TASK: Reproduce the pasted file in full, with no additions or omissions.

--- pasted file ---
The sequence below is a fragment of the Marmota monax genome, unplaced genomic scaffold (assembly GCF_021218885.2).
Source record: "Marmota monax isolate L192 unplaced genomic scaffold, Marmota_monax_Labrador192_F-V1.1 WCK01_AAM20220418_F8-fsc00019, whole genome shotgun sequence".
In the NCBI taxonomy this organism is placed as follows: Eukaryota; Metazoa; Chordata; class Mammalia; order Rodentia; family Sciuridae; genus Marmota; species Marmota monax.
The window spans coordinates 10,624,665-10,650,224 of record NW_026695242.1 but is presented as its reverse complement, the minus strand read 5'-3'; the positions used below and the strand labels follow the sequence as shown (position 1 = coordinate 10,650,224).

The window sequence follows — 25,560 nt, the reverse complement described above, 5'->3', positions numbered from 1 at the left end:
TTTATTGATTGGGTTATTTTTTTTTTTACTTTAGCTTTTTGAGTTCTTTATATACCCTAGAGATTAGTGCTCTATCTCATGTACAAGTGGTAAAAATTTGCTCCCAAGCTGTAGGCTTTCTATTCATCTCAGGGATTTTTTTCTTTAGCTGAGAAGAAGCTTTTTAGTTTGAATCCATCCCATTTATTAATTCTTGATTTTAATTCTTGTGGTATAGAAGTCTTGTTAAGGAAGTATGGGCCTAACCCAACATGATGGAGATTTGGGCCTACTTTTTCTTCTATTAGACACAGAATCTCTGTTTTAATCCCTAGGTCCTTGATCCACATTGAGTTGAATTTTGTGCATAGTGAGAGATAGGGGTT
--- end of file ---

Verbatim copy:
The sequence below is a fragment of the Marmota monax genome, unplaced genomic scaffold (assembly GCF_021218885.2).
Source record: "Marmota monax isolate L192 unplaced genomic scaffold, Marmota_monax_Labrador192_F-V1.1 WCK01_AAM20220418_F8-fsc00019, whole genome shotgun sequence".
In the NCBI taxonomy this organism is placed as follows: Eukaryota; Metazoa; Chordata; class Mammalia; order Rodentia; family Sciuridae; genus Marmota; species Marmota monax.
The window spans coordinates 10,624,665-10,650,224 of record NW_026695242.1 but is presented as its reverse complement, the minus strand read 5'-3'; the positions used below and the strand labels follow the sequence as shown (position 1 = coordinate 10,650,224).

The window sequence follows — 25,560 nt, the reverse complement described above, 5'->3', positions numbered from 1 at the left end:
TTTATTGATTGGGTTATTTTTTTTTTTACTTTAGCTTTTTGAGTTCTTTATATACCCTAGAGATTAGTGCTCTATCTCATGTACAAGTGGTAAAAATTTGCTCCCAAGCTGTAGGCTTTCTATTCATCTCAGGGATTTTTTTCTTTAGCTGAGAAGAAGCTTTTTAGTTTGAATCCATCCCATTTATTAATTCTTGATTTTAATTCTTGTGGTATAGAAGTCTTGTTAAGGAAGTATGGGCCTAACCCAACATGATGGAGATTTGGGCCTACTTTTTCTTCTATTAGACACAGAATCTCTGTTTTAATCCCTAGGTCCTTGATCCACATTGAGTTGAATTTTGTGCATAGTGAGAGATAGGGGTT